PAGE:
- As odd as it may sound, hundreds of kids are enrolled in the Merill School District Ė without actually living anywhere near Merrill.
Thatís the new reality of virtual school.
Bridges Virtual Academy opened this year.
Administrator John Hagemeister expected about 100 kids to enroll. Instead, he got 500 Ė from all over the state.
Thatís because Hagemeisterís idea is unique. Before Bridges, he homeschooled his own kids.
He wanted to combine the freedom of homeschooling with the resources of public school.
The Reimer family of Arbor Vitae made the switch to Bridges this year.
"We do our schooling at home, but we're not technically homeschooling anymore," says Kathy Reimer.
As a homeschooler, Reimer wasn't allowed to take part in public school classes.
But Bridges Virtual Academy gives her more options.
"We did art lessons at the Campanile Center, piano lessons, and dance lessons for the girls," she said. "We probably could've provided one lesson for them, but this allows us to give them opportunities to do things we wouldn't normally be able to do."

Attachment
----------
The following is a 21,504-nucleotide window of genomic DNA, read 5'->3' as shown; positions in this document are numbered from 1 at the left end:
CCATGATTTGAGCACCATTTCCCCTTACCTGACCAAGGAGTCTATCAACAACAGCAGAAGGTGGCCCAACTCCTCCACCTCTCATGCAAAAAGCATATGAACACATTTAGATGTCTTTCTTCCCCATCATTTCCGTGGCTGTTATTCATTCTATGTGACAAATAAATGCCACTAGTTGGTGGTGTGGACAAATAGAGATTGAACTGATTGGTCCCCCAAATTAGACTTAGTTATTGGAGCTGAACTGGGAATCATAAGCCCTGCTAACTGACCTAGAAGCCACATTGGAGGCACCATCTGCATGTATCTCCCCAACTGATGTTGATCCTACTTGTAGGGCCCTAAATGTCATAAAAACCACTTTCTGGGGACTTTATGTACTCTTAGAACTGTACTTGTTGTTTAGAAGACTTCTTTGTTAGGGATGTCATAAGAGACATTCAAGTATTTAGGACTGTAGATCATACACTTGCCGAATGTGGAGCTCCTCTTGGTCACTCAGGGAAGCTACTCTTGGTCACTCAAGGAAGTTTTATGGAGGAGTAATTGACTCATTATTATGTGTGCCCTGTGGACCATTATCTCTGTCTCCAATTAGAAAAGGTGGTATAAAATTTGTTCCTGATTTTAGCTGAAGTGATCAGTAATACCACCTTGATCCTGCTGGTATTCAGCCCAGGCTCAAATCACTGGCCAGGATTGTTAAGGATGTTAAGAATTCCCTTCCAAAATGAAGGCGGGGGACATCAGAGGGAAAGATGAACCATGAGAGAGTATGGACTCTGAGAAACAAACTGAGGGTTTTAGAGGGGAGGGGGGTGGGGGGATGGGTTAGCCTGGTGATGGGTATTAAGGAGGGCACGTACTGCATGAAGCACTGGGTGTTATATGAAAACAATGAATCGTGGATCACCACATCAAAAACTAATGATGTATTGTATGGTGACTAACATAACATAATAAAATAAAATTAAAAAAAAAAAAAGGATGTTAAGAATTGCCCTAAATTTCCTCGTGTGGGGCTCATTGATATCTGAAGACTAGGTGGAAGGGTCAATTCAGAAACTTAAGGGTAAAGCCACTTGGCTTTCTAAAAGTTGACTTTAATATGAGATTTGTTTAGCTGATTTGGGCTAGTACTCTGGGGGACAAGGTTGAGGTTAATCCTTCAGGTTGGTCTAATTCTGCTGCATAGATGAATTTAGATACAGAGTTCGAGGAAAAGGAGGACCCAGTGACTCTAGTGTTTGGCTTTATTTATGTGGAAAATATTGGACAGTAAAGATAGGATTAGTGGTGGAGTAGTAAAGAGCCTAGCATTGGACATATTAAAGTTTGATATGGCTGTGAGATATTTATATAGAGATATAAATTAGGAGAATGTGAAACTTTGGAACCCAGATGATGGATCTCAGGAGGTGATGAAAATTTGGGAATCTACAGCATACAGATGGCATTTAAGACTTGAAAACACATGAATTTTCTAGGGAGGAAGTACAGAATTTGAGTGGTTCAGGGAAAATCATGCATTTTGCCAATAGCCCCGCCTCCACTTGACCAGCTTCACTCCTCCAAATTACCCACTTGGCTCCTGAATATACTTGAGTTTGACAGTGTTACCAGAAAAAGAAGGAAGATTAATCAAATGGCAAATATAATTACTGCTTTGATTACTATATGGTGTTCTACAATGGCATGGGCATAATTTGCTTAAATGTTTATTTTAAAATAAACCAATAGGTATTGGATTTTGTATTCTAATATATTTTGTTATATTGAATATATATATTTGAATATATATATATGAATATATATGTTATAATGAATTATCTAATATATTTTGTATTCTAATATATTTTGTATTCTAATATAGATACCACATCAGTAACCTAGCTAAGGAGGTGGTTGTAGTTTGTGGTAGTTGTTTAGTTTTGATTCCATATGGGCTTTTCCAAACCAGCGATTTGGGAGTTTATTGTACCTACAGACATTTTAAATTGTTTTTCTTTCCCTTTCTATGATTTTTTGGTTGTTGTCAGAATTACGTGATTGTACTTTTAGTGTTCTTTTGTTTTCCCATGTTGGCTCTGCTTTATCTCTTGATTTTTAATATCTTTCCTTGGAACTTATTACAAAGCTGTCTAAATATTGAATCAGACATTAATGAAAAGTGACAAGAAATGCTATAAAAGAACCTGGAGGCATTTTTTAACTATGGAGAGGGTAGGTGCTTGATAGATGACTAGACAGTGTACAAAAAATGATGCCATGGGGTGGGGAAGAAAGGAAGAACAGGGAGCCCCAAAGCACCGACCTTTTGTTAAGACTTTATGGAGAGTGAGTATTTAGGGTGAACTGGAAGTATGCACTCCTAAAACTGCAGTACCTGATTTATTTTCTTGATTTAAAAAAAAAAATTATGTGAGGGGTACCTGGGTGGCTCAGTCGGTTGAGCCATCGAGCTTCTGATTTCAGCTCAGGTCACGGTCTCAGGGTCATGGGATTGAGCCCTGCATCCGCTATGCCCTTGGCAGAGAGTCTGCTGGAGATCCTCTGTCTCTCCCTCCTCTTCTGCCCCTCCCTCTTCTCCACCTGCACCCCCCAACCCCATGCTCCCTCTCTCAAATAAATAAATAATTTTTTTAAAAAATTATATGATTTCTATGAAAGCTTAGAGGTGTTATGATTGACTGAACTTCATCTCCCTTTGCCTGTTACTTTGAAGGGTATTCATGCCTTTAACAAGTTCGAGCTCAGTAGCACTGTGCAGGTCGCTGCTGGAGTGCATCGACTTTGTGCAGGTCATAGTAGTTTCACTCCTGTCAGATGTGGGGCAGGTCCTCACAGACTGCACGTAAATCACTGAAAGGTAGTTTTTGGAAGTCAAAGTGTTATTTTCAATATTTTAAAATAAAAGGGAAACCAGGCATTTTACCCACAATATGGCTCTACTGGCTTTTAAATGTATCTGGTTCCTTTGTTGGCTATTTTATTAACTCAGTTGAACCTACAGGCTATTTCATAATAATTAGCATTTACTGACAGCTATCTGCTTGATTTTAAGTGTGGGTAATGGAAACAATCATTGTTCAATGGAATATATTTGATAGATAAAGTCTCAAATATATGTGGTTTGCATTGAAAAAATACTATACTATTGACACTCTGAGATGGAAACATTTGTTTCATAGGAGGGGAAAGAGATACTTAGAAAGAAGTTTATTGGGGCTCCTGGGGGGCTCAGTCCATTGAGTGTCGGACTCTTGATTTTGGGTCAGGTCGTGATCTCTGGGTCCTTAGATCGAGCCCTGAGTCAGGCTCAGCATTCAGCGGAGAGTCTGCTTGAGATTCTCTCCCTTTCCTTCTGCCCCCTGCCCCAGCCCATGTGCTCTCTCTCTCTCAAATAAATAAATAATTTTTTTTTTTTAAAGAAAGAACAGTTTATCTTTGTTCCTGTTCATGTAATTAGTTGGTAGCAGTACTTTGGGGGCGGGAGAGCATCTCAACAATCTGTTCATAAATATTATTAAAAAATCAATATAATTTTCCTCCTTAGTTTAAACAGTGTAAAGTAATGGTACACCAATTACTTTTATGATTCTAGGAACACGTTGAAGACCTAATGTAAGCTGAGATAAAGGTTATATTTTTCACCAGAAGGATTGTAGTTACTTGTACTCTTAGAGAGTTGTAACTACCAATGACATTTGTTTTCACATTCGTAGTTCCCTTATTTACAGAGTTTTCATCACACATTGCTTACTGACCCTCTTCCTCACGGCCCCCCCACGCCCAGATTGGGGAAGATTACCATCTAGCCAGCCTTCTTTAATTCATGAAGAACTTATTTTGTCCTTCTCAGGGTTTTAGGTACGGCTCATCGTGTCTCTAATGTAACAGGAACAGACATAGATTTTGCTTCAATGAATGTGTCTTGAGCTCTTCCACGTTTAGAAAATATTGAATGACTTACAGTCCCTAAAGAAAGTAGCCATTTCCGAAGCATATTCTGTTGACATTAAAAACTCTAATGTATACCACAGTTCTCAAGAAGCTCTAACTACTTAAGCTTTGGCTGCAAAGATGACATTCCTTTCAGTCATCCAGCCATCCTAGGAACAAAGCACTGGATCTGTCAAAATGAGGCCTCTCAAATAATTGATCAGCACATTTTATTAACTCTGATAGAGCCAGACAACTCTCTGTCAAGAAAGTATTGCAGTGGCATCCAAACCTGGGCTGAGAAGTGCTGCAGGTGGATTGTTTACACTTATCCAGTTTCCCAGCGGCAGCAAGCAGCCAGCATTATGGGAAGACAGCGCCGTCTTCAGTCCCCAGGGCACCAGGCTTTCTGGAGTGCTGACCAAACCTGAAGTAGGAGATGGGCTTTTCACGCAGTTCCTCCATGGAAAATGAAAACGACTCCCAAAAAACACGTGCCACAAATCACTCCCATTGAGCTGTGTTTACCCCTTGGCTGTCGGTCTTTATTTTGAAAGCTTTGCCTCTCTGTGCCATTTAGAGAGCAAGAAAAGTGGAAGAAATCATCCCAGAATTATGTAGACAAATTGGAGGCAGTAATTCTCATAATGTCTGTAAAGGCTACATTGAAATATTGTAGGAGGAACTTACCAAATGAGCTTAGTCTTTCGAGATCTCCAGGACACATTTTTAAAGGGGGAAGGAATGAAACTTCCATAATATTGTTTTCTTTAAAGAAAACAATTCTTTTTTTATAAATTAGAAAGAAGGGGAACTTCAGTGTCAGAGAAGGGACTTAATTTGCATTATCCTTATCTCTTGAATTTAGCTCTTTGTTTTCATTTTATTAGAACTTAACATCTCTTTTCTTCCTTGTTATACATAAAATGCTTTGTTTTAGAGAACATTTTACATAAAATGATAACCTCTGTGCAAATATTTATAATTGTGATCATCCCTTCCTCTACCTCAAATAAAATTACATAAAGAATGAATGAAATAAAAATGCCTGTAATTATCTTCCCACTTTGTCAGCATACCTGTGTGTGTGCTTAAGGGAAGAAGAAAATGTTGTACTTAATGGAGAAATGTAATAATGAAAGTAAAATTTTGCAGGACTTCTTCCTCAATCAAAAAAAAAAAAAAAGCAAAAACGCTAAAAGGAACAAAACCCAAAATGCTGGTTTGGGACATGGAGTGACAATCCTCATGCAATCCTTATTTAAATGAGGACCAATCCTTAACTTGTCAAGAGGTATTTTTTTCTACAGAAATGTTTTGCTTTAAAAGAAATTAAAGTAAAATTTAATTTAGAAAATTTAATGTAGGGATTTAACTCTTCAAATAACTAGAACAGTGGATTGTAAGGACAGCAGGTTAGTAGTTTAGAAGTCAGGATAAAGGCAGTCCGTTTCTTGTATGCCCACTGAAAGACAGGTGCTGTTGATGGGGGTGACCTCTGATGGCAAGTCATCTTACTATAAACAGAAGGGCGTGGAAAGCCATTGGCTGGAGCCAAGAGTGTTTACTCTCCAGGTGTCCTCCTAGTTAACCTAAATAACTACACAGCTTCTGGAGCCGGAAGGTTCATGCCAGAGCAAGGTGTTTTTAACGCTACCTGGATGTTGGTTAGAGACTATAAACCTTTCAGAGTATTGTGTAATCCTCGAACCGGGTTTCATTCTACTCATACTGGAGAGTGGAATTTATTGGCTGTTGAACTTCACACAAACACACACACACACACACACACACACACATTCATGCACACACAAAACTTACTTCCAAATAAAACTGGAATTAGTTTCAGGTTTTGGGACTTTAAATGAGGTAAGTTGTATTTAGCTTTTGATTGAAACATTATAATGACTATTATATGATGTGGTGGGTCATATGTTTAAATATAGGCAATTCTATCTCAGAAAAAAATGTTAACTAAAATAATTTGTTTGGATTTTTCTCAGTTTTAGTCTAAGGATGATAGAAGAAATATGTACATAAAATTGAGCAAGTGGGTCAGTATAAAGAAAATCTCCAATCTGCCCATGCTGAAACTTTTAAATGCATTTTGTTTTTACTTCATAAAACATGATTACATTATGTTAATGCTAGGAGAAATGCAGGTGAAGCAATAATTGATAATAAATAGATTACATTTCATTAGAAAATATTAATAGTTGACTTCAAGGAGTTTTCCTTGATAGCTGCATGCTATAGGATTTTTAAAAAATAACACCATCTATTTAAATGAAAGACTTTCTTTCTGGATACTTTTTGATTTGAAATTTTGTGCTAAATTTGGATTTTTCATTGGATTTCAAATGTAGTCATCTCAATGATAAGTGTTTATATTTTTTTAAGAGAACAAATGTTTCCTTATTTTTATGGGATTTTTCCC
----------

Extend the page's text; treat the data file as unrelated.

John Hagemeister started the academy with more opportunities in mind.
"These are taxpayers and if you homeschool, they don't get anything in return. Some people like it that way, because there's no entanglement, there's no extras," he said. "But if there's a way we can partner, why shouldn't we try? They're taxpayers, they're community members, they're looking for some kind of educational service through us, so let's try and do it."
Taxpayers - including the Reimers - bought a computer for each of her kids. They also share an iPad and have access to teachers.
There is a trade-off for that support. As a homeschooler, Reimer didn't have to evaluate her kids at all. Now, she has to administer school and state tests.
But that doesn't bother her.
"The testing only confirms what I already know," she said. "Because you're homeschooling, you know your kids' strengths and you know your kids' weaknesses."
But beyond the testing, Reimer still gets to do things her way. That's different from most virtual schools.
"A typical virtual school is like taking this and putting it online, the brick and mortar and putting it online, and that's not what they're looking for," Hagemeister said. "They're looking for something that's flexible, time wise, curriculum wise."
"That opens up our ability to do things for our kids, and give them opportunities that we couldn't give them," Reimer said. "So that is a really great thing."